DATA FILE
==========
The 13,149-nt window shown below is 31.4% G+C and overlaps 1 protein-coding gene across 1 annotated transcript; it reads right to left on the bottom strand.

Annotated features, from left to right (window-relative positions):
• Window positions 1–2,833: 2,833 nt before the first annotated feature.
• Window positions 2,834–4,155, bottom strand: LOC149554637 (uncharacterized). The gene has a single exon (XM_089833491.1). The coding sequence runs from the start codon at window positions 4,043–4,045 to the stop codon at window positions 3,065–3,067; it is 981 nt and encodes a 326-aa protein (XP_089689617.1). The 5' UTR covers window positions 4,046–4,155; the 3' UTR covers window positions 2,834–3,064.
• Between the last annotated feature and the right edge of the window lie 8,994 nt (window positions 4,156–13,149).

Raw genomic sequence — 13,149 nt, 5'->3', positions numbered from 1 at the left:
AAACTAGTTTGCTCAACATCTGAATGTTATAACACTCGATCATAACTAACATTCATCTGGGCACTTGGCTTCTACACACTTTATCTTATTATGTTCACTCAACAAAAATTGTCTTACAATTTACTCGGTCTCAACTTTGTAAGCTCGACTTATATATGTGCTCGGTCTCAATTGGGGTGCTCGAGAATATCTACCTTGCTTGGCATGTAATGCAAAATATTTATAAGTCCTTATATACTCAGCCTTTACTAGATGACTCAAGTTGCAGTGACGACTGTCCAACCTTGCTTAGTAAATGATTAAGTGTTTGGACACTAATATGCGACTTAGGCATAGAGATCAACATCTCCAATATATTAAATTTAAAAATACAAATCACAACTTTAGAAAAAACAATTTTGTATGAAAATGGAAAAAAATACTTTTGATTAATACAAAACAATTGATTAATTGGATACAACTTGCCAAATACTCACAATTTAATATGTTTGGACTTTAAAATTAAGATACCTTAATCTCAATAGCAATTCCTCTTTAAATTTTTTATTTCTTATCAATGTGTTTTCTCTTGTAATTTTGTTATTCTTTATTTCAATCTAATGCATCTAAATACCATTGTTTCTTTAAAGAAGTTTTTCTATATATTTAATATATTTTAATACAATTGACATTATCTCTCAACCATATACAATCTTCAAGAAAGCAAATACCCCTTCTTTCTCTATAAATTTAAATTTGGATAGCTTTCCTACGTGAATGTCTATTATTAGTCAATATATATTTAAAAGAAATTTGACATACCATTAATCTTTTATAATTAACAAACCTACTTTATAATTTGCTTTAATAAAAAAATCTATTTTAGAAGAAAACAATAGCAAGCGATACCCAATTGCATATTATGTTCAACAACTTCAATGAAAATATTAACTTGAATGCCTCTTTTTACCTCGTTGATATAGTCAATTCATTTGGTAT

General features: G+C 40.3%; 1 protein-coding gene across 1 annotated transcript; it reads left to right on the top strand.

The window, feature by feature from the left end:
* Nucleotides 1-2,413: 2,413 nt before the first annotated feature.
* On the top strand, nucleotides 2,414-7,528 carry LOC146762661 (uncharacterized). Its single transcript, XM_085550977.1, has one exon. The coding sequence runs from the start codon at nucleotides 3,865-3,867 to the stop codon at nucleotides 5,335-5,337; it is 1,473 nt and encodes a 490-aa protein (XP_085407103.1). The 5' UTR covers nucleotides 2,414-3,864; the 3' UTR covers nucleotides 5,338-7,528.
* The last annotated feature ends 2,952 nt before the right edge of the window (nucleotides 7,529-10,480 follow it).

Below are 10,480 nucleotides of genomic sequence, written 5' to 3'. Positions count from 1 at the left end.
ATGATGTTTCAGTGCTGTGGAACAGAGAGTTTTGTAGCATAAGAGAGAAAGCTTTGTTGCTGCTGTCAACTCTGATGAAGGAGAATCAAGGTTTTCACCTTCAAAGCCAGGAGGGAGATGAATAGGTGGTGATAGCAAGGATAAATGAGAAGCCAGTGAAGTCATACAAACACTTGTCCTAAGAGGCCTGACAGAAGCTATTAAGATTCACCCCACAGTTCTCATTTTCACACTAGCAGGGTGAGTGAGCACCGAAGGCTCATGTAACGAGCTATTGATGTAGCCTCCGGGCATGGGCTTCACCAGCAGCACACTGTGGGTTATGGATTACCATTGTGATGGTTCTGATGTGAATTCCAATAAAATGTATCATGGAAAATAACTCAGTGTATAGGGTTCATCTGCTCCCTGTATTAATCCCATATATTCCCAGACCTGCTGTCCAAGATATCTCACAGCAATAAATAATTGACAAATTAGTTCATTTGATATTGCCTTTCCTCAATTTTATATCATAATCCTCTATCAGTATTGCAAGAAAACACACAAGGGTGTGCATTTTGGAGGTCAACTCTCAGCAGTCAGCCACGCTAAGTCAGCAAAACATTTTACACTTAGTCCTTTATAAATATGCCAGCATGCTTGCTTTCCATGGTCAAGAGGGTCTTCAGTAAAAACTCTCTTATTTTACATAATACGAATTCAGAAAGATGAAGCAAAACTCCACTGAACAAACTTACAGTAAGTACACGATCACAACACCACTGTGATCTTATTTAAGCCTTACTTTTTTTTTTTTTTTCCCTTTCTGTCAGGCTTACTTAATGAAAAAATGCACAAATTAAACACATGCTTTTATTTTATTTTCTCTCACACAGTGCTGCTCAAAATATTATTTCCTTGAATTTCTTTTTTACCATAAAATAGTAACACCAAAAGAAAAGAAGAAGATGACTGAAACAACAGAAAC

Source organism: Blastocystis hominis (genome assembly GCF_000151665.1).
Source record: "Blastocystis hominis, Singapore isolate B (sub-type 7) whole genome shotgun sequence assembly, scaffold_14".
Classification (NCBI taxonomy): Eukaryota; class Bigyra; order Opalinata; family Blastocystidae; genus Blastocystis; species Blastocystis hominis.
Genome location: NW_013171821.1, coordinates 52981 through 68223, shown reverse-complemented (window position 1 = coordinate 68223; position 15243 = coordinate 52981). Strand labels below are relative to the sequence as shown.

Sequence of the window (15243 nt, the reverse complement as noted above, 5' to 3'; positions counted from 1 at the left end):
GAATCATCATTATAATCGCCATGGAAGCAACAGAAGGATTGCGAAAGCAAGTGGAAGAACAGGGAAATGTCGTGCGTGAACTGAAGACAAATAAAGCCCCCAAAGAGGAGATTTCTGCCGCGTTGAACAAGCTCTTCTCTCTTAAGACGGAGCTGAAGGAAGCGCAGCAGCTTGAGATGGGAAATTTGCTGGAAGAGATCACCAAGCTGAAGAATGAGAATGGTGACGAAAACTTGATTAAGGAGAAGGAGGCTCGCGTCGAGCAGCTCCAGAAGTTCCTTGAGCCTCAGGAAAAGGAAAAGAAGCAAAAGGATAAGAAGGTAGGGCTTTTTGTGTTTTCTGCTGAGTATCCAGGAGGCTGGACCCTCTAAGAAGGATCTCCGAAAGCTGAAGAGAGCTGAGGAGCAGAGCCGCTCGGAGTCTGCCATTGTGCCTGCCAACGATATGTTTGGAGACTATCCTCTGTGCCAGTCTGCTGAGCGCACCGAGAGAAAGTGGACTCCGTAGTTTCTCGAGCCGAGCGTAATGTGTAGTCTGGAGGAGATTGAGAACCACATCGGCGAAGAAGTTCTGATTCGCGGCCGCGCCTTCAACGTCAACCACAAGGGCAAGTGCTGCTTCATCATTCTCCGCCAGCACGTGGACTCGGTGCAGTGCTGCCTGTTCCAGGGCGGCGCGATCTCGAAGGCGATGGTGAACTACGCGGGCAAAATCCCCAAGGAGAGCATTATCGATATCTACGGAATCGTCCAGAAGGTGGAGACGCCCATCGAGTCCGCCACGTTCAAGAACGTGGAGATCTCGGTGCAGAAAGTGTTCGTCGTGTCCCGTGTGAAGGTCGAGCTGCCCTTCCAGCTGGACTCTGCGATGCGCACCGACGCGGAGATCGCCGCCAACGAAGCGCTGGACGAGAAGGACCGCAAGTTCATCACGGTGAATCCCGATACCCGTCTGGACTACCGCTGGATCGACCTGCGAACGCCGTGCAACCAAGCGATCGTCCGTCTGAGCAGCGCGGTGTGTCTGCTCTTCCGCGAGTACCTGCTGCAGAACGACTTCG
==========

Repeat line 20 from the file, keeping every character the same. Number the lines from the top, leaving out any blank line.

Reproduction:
GAATCATCATTATAATCGCCATGGAAGCAACAGAAGGATTGCGAAAGCAAGTGGAAGAACAGGGAAATGTCGTGCGTGAACTGAAGACAAATAAAGCCCCCAAAGAGGAGATTTCTGCCGCGTTGAACAAGCTCTTCTCTCTTAAGACGGAGCTGAAGGAAGCGCAGCAGCTTGAGATGGGAAATTTGCTGGAAGAGATCACCAAGCTGAAGAATGAGAATGGTGACGAAAACTTGATTAAGGAGAAGGAGGCTCGCGTCGAGCAGCTCCAGAAGTTCCTTGAGCCTCAGGAAAAGGAAAAGAAGCAAAAGGATAAGAAGGTAGGGCTTTTTGTGTTTTCTGCTGAGTATCCAGGAGGCTGGACCCTCTAAGAAGGATCTCCGAAAGCTGAAGAGAGCTGAGGAGCAGAGCCGCTCGGAGTCTGCCATTGTGCCTGCCAACGATATGTTTGGAGACTATCCTCTGTGCCAGTCTGCTGAGCGCACCGAGAGAAAGTGGACTCCGTAGTTTCTCGAGCCGAGCGTAATGTGTAGTCTGGAGGAGATTGAGAACCACATCGGCGAAGAAGTTCTGATTCGCGGCCGCGCCTTCAACGTCAACCACAAGGGCAAGTGCTGCTTCATCATTCTCCGCCAGCACGTGGACTCGGTGCAGTGCTGCCTGTTCCAGGGCGGCGCGATCTCGAAGGCGATGGTGAACTACGCGGGCAAAATCCCCAAGGAGAGCATTATCGATATCTACGGAATCGTCCAGAAGGTGGAGACGCCCATCGAGTCCGCCACGTTCAAGAACGTGGAGATCTCGGTGCAGAAAGTGTTCGTCGTGTCCCGTGTGAAGGTCGAGCTGCCCTTCCAGCTGGACTCTGCGATGCGCACCGACGCGGAGATCGCCGCCAACGAAGCGCTGGACGAGAAGGACCGCAAGTTCATCACGGTGAATCCCGATACCCGTCTGGACTACCGCTGGATCGACCTGCGAACGCCGTGCAACCAAGCGATCGTCCGTCTGAGCAGCGCGGTGTGTCTGCTCTTCCGCGAGTACCTGCTGCAGAACGACTTCG